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by Shane Stokes
July 26, 2015
Photography by Dave Everett, Matt de Neef & Shane Stokes
ALPE D’HUEZ, France (CT) – There has been plenty of talk of hidden motors at this year’s Tour de France, yet some people remain sceptical about the technology and the threat of its use.
In order to address this, triple Tour winner Greg LeMond took delivery of a bike with a motor late on Friday and showed it to CyclingTips at Saturday’s stage finish in Alpe d’Huez.
He had the machine made to illustrate his concerns about the availability and potential of the technology. In the attached video and audio, LeMond demonstrates how the bike’s hidden motor works.
“This model has three settings,” he explained. “It produces between 50 to 75 watts for about an hour and a half, does 150 watts for an hour and in its highest setting, produces 250 watts for up to 30 minutes.
“This is the production model but higher cost versions are available. The very expensive ones have ceramic gears and are silent. I rode one before and it was very quiet.”
The version LeMond showed CyclingTips used a battery-containing bottle in the seatpost cage. That is the only giveaway, other than two very small buttons on the inside of the handlebars near the brake hoods. These could easily be mistaken for satellite shifters used with electronic gears.
LeMond said that the technology is also available to conceal batteries within the frame of the bike and that tiny switches can be concealed under the handlebar tape.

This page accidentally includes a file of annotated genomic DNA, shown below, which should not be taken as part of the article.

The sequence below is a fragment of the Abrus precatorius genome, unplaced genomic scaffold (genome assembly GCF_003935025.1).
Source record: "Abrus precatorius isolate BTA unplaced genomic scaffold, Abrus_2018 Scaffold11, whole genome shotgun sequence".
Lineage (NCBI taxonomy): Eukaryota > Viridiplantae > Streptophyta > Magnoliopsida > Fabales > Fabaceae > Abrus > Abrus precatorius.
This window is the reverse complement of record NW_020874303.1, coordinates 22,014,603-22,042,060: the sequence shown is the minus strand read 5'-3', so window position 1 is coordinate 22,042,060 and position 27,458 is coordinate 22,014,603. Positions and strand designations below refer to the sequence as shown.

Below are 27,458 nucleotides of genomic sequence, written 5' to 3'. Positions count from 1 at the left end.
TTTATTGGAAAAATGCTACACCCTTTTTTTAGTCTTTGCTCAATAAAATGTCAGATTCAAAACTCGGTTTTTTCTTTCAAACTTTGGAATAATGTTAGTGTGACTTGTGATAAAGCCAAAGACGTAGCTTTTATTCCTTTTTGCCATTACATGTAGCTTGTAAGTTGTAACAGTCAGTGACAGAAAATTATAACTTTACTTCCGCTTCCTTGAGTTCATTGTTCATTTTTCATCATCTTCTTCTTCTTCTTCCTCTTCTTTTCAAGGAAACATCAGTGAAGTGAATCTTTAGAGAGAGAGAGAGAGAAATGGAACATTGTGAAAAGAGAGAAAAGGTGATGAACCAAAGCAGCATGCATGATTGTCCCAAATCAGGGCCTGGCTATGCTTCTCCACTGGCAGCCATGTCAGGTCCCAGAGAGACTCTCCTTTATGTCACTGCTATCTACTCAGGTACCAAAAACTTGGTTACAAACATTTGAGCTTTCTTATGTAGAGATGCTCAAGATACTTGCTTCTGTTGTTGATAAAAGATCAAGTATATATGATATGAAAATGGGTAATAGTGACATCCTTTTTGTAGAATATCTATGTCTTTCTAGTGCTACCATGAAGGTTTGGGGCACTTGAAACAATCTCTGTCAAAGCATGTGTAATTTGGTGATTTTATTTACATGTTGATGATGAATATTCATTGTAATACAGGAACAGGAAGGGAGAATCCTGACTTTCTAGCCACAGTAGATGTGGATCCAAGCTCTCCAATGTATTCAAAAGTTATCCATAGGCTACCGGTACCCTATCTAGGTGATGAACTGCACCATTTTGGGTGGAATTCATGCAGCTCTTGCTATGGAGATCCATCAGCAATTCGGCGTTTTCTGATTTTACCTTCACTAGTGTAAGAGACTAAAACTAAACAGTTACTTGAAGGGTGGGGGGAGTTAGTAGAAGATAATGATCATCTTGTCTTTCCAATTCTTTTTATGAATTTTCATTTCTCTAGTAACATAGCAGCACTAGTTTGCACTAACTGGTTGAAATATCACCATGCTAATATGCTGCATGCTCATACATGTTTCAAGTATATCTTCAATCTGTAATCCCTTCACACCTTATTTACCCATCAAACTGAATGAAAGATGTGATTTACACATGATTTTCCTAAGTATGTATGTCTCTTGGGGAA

The pin which holds the motor in place in other models is also absent, making the motor even harder to detect.
LeMond has long been vocal about anti-doping and was outspoken about Lance Armstrong long before the Texan was exposed and given a lifetime ban. He said that unless the UCI is serious about tackling this new threat, the sport could face a very dangerous future.
“I believe it has been used in top level races,” he said. “I haven’t seen anything unusual in this year’s Tour, but it is something that I have tried to talk to the UCI about for them to take it seriously. I think they should, but they are not.
“At least from what I heard, there are very few tests on the bike. If I was the UCI, I would be all over this mandatory sequestering of bikes, mandatory checks and no changes of bikes in the race.”
As reported by CyclingTips this week, just 25 bike checks were carried out between the start of the Tour and the end of stage 18. A further five bikes were examined Saturday, namely those of stage winner Thibaut Pinot (FDJ), race leader Chris Froome (Sky), the other riders in the podium positions, namely Nairo Quintana and Alejandro Valverde (both Movistar), plus Alberto Contador (Tinkoff-Saxo).
Considering the total number of ‘bike days’ in the race, testing 30 bikes over the course of 20 days represents less than 1% of bikes that could have been tested.
Listen to the audio track above for full details about the bike. In it LeMond speaks about the extent of the boost available to anyone racing assisted, the lack of a real weight penalty and discusses a new form of mechanical doping that he believes is even harder to detect.
– Hidden motors for road bikes exist – here’s how they work
– Motors in bikes and a lack of testing at the Tour de France